Commentary on Ephesians, 3:18-21


Ephesians 3:18-21

“16 that he may grant you according to the riches of his glory to be strengthened with power through his Spirit in the inner person,
17 [that] Christ may dwell in your hearts through faith (you having been firmly rooted and established in love),
18 in order that you may be strong enough to grasp together with all the saints  what [is] the breadth, and length, and height, and depth,
19 and to know the love of Christ that surpasses knowledge, in order that you may be filled up to all the fullness of God.”  LEB

“16 I pray that from his glorious, unlimited resources he will give you mighty inner strength through his Holy Spirit.
17 And I pray that Christ will be more and more at home in your hearts as you trust in him. May your roots go down deep into the soil of God’s marvelous love. 18 And may you have the power to understand, as all God’s people should, how wide, how long, how high, and how deep his love really is. 19 May you experience the love of Christ, though it is so great you will never fully understand it. Then you will be filled with the fullness of life and power that comes from God.”  NLT
Still focusing on the love of God, in verse 18 Paul prays that the Ephesian Christians would have the “power to understand” the full scope of that love (breadth, length, height, depth). In other words, it was Paul’s desire and prayer that they would experience the full experience of God’s love (love of Christ), even though in reality, the love of God is beyond our full comprehension of it.

When you think about it, who can comprehend the kind of love that creates a human race, knowing that it will require leaving the throne of Glory as Almighty God to become like them, in order to suffer a very painful death for them. God didn’t have to do that, yet He did. That’s a love way beyond anyone’s capacity to understand.

Nevertheless, it was Paul’s desire that they experience the love of Christ to the greatest extent possible, in order that they “may be filled up to all the fullness of God.” Or stated another way, that they may be “filled to capacity with all the fullness of God.”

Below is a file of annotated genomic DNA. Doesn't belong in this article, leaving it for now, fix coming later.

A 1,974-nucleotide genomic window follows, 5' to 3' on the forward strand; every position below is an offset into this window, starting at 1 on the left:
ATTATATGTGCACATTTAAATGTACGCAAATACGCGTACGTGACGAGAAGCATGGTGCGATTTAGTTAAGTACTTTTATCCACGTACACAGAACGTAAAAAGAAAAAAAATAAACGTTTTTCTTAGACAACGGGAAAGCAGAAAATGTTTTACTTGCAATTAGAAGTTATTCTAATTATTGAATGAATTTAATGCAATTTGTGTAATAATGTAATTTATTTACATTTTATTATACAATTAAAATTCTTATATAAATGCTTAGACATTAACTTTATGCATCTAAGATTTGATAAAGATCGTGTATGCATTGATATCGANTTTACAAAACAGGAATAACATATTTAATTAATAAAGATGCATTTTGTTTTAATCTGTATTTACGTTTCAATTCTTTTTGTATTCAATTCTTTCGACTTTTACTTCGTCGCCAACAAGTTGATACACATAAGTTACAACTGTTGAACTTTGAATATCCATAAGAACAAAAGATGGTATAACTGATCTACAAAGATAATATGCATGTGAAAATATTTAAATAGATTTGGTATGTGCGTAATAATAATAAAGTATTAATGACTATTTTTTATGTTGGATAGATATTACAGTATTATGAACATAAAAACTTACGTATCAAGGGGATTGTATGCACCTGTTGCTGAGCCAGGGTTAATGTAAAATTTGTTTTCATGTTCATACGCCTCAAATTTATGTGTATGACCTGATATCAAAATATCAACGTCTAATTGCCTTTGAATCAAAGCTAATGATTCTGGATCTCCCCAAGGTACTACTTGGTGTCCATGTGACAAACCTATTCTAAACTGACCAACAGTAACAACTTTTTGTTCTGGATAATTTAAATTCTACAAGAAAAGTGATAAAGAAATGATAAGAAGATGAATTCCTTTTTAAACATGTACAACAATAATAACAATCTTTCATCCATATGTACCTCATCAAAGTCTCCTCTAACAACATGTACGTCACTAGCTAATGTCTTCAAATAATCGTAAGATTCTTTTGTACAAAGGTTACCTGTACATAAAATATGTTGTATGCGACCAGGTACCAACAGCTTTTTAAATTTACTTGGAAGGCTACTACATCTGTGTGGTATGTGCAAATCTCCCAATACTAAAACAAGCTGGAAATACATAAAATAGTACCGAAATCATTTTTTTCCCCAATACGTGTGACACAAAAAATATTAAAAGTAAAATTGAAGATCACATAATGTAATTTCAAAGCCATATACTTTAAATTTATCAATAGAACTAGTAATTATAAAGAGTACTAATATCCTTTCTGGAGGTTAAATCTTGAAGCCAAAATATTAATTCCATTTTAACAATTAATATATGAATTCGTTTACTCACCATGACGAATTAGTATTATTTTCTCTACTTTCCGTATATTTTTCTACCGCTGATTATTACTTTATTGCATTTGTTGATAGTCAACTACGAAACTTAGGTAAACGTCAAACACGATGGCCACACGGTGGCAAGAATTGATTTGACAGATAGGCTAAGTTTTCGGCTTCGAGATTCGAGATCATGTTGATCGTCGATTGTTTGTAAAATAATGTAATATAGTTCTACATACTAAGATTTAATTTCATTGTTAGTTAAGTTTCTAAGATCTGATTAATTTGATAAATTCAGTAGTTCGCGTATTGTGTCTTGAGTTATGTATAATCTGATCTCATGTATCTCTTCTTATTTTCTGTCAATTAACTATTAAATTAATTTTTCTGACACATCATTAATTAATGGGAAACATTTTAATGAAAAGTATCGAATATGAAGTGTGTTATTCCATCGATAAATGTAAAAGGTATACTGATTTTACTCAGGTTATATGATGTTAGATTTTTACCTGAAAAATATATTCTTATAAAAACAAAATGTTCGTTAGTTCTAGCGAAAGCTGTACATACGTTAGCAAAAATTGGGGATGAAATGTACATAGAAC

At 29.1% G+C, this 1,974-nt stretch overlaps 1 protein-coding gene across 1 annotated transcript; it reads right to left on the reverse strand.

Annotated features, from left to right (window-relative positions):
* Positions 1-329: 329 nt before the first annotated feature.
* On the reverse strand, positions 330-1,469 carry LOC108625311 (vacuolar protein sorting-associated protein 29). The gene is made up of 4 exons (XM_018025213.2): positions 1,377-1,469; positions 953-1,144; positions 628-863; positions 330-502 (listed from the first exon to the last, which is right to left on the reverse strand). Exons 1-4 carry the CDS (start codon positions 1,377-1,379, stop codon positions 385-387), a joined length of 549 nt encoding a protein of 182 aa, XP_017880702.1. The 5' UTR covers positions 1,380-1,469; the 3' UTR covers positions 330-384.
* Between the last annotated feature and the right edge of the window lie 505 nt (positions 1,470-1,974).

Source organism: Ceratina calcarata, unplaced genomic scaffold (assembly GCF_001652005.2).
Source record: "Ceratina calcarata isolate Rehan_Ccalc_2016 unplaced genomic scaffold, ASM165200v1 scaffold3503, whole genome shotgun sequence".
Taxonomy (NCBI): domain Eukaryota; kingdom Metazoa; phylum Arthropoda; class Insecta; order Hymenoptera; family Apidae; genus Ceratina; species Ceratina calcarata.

“fullness of God” The word “fullness” has the idea of completeness. Thus it was Paul’s prayer that they would experience God in full measure, or in reality, in the fullest measure possible. We have a certain capacity, thus Paul was asking that they would experience the love of God, the power God, and God Himself, to their very limits. I often pray, and have prayed for years, that I would experience the full experience of knowing God and His power. That’s the idea Paul has in mind here. “20 Now to the one who is able to do beyond all measure more than all that we ask or think, according to the power that is at work in us, 21 to him [be] the glory in the church and in Christ Jesus to all generations forever and ever. Amen”  LEB “beyond all measure”  (exceedingly beyond) Paul finishes his prayer with an encouraging recognition of God’s power to do far beyond anything that we could think or ask of Him, and that this power is at work within us, both within the Church and within individual believers. One of the wonderful things about prayer, is that God often answers in ways we never even imagined. It’s always exciting to see how God works things out in our lives, and how He meets our needs. However, when God doesn’t answer our prayers as we’re hoping for or expecting, we are to remain firm in our faith that He is working within us and in our lives for His “glory.” If we’re walking in faith and in the love of God and in His power, as Paul has been talking about here, we can be confident that God is at work, even if we may not be able to see it at the time. Paul concludes with an expression of his heart’s desire (and prayer) that God would be glorified in the church and in Christ, for all time and eternity. God does all things for His own glory. Therefore, everything we do in life should be for the purpose of bringing honor to the name of Christ. Let me give you something to think about. Notice that Paul refers to God being glorified in the Church throughout “all generations.” If God is to be glorified in the Church throughout all generations, then how can there be a 1000 year Jewish kingdom? Don’t premillennialists teach that the Church Age will come to an end in order to begin the millennial kingdom where the promises to Israel will be fulfilled? But how can that be? For Paul indicates here that the Church will always be central in God’s plan.